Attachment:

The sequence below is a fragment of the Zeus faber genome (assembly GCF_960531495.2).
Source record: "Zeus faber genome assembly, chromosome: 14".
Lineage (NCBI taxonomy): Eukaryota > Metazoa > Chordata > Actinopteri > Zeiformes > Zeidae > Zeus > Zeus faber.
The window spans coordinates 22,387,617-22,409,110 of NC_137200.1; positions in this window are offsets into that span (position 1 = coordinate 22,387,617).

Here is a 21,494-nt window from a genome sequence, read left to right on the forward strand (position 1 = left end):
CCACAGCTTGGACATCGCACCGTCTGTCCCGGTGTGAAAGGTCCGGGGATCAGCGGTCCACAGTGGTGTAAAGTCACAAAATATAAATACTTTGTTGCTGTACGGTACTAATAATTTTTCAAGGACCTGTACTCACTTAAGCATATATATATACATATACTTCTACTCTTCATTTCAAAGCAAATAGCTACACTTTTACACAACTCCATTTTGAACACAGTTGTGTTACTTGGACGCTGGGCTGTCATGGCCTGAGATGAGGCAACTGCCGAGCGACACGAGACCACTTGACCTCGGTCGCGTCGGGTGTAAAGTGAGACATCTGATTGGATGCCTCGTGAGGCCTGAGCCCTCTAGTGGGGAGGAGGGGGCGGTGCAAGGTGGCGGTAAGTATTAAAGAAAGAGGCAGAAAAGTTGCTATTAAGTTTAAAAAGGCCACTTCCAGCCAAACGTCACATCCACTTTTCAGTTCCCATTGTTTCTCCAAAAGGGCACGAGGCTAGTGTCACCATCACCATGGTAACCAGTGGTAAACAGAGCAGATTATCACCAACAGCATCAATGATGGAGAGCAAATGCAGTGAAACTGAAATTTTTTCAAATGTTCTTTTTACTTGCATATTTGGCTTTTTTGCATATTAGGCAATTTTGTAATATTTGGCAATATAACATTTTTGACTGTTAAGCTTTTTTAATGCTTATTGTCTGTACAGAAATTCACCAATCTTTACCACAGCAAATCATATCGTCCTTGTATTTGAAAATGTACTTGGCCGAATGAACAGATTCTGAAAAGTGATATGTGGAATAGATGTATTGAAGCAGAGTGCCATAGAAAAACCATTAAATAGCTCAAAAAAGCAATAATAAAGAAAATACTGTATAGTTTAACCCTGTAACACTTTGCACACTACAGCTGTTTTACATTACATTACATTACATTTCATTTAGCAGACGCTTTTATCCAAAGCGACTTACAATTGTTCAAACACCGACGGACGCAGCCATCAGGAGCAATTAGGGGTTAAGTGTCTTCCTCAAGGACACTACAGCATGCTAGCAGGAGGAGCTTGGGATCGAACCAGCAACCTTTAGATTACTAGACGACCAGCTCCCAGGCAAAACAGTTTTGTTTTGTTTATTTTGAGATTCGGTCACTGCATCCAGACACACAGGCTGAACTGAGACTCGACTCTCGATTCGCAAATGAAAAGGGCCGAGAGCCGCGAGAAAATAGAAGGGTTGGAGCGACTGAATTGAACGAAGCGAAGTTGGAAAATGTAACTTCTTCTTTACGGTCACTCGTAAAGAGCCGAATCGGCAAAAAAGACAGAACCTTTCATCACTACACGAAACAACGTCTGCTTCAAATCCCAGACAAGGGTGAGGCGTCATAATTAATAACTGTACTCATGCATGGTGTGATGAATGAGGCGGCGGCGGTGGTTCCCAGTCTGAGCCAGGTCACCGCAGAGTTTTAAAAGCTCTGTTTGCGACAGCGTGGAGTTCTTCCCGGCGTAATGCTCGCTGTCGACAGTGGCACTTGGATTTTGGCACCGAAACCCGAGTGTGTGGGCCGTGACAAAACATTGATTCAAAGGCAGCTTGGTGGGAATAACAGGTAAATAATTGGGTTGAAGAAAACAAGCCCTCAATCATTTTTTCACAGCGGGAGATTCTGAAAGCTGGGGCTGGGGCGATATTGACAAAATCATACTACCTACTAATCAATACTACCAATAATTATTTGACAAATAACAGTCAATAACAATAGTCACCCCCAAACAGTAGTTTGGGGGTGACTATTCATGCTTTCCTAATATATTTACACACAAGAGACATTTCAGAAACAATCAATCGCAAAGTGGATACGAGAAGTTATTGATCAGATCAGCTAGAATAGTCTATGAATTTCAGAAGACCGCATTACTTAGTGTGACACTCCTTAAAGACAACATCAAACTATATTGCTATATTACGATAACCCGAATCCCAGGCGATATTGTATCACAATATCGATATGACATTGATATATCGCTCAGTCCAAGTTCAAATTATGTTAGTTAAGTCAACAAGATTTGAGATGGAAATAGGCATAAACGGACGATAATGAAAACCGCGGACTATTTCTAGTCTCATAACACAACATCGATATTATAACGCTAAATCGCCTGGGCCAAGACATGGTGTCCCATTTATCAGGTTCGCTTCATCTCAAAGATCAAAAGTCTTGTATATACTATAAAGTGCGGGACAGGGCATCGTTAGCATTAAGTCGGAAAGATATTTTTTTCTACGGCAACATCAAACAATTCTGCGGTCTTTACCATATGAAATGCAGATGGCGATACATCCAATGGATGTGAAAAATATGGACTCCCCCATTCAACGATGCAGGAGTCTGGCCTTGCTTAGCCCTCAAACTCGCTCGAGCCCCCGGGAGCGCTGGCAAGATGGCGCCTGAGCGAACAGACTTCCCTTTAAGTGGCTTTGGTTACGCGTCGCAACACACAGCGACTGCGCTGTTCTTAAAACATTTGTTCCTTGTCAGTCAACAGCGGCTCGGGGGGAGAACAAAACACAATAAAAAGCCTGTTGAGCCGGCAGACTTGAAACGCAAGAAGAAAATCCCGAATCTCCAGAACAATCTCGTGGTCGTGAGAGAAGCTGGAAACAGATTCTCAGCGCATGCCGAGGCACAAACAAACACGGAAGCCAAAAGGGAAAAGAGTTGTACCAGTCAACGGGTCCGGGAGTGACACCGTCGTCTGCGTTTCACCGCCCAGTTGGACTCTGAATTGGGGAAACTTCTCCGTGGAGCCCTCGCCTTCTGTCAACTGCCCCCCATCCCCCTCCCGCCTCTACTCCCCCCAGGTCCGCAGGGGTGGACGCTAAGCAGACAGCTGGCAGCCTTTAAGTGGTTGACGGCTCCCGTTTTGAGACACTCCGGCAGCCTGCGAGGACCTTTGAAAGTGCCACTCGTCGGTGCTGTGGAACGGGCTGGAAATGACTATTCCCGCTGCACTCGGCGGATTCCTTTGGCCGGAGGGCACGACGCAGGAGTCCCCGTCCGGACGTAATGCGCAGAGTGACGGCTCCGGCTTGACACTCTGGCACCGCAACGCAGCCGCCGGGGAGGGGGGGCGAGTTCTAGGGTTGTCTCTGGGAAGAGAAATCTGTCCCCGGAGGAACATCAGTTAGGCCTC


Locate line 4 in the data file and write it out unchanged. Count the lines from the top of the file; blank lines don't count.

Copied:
The window spans coordinates 22,387,617-22,409,110 of NC_137200.1; positions in this window are offsets into that span (position 1 = coordinate 22,387,617).